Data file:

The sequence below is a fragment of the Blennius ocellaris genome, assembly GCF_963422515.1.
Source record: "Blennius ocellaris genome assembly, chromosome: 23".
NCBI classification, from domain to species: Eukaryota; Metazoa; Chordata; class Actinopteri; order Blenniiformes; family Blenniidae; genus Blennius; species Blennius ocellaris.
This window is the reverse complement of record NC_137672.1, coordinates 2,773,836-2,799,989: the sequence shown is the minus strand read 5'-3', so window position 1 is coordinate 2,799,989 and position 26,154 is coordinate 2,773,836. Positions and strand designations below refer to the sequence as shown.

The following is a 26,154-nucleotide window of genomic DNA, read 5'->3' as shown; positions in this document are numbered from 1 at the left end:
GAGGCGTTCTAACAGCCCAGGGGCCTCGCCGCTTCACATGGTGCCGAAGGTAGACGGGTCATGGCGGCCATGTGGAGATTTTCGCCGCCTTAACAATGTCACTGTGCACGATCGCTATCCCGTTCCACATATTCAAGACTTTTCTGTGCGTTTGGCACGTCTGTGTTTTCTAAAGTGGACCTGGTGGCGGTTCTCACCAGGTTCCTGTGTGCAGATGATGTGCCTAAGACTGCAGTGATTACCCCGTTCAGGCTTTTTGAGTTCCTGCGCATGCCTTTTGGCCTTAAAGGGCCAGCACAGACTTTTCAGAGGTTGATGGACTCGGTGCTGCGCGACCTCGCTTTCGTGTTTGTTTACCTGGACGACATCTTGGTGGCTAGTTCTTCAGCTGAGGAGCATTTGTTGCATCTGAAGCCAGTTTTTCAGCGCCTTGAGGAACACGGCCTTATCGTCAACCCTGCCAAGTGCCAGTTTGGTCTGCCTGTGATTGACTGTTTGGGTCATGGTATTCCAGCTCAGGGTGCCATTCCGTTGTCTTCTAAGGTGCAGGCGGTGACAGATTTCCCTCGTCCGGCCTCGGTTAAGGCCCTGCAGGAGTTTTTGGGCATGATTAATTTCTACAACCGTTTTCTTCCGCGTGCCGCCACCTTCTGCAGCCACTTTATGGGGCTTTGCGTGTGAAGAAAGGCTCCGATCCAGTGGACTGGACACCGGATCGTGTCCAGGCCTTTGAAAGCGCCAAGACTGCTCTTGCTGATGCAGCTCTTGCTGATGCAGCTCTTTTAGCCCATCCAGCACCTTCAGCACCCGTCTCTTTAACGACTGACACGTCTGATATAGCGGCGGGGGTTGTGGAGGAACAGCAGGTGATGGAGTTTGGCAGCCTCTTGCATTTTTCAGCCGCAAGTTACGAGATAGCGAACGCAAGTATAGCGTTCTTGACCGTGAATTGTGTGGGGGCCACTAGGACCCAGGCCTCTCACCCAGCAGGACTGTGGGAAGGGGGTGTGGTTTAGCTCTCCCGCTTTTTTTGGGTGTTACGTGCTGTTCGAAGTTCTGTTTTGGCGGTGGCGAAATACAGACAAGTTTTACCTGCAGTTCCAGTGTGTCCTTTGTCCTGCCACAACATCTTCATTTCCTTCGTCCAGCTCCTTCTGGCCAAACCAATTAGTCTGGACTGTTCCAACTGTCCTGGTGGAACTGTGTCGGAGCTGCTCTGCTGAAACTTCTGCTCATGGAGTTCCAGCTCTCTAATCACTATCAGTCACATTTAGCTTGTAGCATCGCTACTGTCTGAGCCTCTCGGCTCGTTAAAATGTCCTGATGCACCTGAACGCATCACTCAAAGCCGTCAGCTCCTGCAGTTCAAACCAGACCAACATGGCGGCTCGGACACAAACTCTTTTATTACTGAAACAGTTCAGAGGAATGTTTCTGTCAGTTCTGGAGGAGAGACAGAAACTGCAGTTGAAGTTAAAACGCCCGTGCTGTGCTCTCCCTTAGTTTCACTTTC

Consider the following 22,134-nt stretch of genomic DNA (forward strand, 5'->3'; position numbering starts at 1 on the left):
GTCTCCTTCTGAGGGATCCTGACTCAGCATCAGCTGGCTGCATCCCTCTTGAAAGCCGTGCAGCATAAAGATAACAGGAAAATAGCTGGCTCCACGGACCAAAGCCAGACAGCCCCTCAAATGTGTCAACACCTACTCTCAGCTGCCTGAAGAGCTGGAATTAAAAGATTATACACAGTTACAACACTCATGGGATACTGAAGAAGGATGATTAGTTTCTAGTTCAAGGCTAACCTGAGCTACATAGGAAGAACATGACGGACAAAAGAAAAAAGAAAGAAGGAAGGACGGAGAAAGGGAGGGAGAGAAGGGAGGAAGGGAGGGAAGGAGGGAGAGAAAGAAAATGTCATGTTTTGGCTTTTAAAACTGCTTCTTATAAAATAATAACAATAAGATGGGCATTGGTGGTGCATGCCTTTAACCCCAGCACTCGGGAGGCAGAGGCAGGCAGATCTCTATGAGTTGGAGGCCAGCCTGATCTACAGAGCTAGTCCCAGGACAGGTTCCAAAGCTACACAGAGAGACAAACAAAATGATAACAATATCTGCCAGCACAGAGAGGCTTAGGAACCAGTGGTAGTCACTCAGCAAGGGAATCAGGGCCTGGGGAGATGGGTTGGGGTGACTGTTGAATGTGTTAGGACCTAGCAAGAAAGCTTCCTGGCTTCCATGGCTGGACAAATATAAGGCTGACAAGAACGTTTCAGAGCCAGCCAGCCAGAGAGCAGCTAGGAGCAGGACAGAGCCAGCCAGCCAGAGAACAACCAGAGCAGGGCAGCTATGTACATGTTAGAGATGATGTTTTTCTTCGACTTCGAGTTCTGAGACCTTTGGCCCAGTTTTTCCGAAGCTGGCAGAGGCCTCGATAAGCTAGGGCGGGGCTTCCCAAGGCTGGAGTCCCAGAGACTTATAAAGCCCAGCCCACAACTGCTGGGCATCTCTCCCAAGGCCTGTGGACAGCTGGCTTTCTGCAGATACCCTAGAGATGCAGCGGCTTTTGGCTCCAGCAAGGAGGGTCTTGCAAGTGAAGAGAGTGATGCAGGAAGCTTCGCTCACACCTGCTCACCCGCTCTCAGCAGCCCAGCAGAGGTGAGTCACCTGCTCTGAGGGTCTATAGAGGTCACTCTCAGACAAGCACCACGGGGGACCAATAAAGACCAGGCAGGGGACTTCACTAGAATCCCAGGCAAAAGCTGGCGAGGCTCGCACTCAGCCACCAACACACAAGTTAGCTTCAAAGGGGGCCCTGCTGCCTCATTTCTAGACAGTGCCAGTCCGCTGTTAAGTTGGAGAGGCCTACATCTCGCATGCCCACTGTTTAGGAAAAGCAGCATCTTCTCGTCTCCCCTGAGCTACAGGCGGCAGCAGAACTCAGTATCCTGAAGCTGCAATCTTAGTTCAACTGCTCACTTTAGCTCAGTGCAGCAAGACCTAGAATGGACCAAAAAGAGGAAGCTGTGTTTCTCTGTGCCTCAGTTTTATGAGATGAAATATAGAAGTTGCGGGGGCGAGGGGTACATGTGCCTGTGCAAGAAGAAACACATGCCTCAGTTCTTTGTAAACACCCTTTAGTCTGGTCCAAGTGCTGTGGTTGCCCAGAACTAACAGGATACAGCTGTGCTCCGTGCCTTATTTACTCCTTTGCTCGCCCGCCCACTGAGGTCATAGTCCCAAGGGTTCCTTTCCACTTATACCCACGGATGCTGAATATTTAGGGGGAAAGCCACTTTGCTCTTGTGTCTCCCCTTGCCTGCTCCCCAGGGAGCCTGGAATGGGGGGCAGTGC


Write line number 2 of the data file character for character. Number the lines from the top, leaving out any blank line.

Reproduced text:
Source record: "Blennius ocellaris genome assembly, chromosome: 23".